—Still mopping the floors, Zoefeeyaah? Bit of a comedown for you, cleaning up after the vet. He addressed this to the filing cabinet while he picked out a file, his body blocking it from Zofija.

—The second I get those papers, she said, I’ll have my scalpel back in my hand.

—Until then, a proper British vet will suffice, the policeman said.

His neck bulged over his collar. Pig, Zofija thought. What expressions would move over his face if she pressed her thumbs below his earlobes, and let him drop, slowly, into unconsciousness?  

He leaned down to open the bottom drawer with his foot, showing half moons of, Zofija assumed, unexplored flesh. 

—Nope. He straightened up. File’s empty. See you next week. 

Zofija leaned over the counter, into tuna fish and ferret-musk.         

—You know I only have one week left on my permit. Please check again.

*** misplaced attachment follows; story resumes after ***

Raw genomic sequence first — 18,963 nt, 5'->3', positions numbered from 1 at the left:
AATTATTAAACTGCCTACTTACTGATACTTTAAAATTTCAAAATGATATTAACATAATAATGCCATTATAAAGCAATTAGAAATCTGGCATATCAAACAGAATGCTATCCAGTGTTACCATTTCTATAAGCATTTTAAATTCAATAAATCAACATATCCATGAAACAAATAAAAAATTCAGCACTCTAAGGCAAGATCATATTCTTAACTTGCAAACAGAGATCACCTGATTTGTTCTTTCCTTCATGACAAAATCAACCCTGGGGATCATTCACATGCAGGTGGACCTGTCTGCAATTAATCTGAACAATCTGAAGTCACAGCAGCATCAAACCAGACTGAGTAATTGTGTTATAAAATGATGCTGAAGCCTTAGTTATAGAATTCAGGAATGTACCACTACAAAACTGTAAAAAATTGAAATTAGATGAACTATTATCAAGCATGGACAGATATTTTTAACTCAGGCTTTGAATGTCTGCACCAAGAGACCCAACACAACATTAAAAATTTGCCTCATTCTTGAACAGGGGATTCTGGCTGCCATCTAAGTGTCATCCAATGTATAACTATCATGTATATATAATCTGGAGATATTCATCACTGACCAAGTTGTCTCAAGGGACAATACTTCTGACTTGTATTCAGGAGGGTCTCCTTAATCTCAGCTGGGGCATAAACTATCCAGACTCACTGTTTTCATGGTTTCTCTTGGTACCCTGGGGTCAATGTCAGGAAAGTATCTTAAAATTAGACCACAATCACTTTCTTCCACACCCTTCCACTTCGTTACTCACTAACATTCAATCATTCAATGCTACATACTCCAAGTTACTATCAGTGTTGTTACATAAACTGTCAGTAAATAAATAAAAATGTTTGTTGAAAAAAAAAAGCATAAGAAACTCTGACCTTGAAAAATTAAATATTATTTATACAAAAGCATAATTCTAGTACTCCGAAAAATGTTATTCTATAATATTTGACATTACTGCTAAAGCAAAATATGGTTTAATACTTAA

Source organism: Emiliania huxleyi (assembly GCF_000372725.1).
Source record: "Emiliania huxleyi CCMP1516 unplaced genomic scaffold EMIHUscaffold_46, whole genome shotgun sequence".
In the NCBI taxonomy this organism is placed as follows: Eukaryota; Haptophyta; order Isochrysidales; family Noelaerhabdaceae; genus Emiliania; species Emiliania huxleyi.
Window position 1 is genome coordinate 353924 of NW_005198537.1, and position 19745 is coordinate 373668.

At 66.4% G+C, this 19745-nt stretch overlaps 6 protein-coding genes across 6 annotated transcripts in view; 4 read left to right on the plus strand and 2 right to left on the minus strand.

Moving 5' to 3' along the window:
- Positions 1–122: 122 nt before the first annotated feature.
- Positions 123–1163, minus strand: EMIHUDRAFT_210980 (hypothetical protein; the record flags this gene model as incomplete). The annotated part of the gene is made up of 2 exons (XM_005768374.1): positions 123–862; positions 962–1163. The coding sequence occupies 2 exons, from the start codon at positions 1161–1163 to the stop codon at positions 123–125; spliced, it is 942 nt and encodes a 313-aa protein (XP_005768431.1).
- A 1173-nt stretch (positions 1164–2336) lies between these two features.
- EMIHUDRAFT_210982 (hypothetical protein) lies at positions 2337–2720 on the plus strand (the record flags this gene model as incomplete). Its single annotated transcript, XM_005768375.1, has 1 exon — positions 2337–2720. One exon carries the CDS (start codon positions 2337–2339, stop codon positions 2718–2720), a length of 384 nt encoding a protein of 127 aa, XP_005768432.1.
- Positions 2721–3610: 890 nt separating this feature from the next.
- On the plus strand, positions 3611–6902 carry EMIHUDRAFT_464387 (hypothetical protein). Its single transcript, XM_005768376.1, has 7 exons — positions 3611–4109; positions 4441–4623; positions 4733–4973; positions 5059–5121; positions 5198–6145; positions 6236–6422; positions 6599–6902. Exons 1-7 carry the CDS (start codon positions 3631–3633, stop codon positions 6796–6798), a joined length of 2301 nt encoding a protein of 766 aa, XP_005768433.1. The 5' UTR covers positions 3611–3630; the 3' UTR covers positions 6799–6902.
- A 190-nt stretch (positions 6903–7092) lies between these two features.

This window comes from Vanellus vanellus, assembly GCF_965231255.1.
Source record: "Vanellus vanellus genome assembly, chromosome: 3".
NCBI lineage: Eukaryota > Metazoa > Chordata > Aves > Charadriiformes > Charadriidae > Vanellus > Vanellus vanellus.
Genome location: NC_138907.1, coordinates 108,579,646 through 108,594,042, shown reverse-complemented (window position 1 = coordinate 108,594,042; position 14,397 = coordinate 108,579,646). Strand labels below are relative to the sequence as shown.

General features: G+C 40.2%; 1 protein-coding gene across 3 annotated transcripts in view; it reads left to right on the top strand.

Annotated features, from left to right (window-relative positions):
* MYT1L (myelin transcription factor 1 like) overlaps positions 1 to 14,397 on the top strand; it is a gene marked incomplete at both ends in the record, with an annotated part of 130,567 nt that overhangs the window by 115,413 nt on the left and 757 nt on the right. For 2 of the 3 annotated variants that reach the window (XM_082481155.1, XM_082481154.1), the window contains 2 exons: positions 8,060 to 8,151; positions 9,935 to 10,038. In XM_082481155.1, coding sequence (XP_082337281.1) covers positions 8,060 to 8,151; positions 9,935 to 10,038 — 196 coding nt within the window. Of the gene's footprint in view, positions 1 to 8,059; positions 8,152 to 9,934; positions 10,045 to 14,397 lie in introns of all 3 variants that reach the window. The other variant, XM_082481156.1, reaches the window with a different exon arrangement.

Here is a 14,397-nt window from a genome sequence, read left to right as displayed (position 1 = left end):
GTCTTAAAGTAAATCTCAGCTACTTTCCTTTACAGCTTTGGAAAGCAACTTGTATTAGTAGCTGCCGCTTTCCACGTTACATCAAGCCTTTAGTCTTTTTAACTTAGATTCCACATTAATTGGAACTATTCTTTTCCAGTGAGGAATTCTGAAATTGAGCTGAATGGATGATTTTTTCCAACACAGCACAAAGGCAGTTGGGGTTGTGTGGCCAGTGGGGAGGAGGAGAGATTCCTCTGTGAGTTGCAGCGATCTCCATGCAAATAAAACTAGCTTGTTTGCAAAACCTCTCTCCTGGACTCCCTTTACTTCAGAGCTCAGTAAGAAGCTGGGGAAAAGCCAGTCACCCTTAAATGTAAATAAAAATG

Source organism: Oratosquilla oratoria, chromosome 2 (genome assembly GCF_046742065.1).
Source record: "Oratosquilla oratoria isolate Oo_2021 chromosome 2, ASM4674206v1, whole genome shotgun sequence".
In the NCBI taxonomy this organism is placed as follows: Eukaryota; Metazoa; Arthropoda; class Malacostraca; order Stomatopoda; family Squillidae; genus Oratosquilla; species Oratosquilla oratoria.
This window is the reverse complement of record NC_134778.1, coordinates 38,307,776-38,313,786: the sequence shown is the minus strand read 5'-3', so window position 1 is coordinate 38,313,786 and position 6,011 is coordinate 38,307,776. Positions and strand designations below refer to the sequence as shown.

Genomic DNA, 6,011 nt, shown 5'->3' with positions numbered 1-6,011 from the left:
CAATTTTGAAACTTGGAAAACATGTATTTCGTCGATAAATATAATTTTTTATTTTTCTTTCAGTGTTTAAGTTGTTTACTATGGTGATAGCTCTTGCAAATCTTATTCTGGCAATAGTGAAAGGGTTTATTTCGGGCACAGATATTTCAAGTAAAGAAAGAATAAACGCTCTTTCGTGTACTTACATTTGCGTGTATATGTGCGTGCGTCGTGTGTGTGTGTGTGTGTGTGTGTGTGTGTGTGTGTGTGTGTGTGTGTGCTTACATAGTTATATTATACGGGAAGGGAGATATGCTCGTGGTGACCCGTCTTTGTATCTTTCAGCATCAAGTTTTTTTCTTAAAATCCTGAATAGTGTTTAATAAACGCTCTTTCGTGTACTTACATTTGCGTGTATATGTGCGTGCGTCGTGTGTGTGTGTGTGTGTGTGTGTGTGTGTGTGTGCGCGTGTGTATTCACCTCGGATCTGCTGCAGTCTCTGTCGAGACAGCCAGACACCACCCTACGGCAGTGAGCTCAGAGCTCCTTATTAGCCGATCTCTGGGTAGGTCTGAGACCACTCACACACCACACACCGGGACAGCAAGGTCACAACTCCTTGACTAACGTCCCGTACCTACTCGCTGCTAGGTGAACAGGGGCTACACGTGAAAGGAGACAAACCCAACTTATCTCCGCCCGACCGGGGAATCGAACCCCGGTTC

—I shouldn’t be dealing with paperwork for people like you. I have detective work of serious gravity to be getting on with.

He paused, sucking half his lower lip under his teeth, forcing the other half into a rawish protrusion.

—I’m detecting a terror of being sent back to Poland. Did you run away? Something fishy about you. I could have you deported tomorrow, you little Polish bitch.

Turning to leave, she gave the skirting board a kick. 

—I’d rather be a little Polish bitch than a middle-aged virgin living with his mother. 

He squeezed himself around the counter with his mouth open, panting, and grabbed her arm. There was shaving cream in the crease below his earlobe. Right where she could press her thumbs.

He steered her into the only cell and locked the door. A concrete bed hung from the wall. The toilet reeked of stale urine. He pushed her against the back wall.